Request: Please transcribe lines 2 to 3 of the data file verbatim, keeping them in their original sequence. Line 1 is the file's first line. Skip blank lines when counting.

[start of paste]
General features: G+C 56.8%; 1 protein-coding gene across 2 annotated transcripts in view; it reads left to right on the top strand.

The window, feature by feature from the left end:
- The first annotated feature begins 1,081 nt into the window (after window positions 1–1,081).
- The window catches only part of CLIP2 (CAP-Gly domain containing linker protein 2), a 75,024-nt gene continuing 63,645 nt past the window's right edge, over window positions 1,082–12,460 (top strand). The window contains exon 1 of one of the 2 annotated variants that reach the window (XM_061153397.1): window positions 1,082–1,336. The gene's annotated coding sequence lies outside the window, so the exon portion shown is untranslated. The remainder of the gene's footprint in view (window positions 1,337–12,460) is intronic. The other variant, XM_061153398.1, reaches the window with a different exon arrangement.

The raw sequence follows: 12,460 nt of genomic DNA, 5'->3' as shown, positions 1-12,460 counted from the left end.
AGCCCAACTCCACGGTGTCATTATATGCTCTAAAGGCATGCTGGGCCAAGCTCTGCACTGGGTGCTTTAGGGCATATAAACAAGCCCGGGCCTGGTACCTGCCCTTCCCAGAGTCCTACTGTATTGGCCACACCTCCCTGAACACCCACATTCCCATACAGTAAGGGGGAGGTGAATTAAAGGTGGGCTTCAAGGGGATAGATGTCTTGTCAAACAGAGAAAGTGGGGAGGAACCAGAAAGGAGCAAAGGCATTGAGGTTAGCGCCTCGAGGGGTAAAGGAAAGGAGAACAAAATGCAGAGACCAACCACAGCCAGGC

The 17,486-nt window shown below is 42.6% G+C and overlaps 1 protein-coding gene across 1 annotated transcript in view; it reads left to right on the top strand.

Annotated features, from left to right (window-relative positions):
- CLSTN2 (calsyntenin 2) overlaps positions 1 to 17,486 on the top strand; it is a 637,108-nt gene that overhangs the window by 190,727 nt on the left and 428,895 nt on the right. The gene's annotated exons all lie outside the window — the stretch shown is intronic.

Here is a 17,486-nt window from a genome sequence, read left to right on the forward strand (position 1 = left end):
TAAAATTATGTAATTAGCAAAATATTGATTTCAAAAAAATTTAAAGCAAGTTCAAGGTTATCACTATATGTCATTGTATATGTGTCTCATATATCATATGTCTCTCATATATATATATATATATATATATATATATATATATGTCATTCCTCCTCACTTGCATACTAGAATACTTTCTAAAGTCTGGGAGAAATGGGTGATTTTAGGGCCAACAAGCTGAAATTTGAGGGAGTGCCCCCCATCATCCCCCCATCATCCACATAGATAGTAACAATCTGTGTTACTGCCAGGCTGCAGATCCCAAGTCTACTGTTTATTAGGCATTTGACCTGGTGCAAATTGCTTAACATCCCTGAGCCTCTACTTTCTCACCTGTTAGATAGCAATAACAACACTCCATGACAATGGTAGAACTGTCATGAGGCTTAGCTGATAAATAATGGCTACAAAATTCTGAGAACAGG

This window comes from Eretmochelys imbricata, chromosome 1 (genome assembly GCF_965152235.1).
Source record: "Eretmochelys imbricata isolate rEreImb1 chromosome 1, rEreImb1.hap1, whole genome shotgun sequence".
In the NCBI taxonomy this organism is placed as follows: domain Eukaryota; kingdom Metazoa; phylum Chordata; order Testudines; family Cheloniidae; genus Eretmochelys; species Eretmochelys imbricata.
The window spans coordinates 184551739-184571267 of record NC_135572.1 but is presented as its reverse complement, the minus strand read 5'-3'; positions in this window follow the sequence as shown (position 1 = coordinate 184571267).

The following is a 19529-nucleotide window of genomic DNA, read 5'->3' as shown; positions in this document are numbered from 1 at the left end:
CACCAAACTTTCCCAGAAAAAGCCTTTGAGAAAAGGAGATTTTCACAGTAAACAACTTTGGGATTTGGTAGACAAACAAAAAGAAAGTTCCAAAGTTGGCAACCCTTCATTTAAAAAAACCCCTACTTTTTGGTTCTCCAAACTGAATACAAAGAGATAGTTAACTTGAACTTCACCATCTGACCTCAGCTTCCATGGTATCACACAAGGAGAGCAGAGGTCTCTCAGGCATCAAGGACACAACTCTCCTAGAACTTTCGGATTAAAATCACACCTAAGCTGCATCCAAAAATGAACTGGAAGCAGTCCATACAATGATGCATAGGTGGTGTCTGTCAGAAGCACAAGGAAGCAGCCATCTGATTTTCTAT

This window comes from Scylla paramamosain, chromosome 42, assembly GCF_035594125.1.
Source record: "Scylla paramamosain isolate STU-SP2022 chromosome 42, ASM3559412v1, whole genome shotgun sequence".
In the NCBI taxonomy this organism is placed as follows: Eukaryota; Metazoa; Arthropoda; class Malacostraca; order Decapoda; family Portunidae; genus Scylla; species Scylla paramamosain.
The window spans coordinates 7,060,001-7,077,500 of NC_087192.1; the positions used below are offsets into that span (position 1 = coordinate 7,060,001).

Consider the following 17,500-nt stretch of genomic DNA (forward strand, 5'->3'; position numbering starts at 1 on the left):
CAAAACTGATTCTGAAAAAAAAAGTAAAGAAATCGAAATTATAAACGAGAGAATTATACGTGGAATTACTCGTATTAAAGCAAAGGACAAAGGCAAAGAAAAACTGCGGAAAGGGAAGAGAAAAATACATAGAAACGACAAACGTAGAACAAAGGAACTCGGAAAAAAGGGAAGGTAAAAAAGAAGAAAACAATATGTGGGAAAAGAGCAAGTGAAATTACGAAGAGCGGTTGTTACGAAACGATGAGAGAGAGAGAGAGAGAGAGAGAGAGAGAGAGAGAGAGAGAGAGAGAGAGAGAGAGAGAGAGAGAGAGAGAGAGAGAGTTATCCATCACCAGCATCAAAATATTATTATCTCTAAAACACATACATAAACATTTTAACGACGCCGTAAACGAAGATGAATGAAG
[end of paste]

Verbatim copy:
The window, feature by feature from the left end:
- The first annotated feature begins 1,081 nt into the window (after window positions 1–1,081).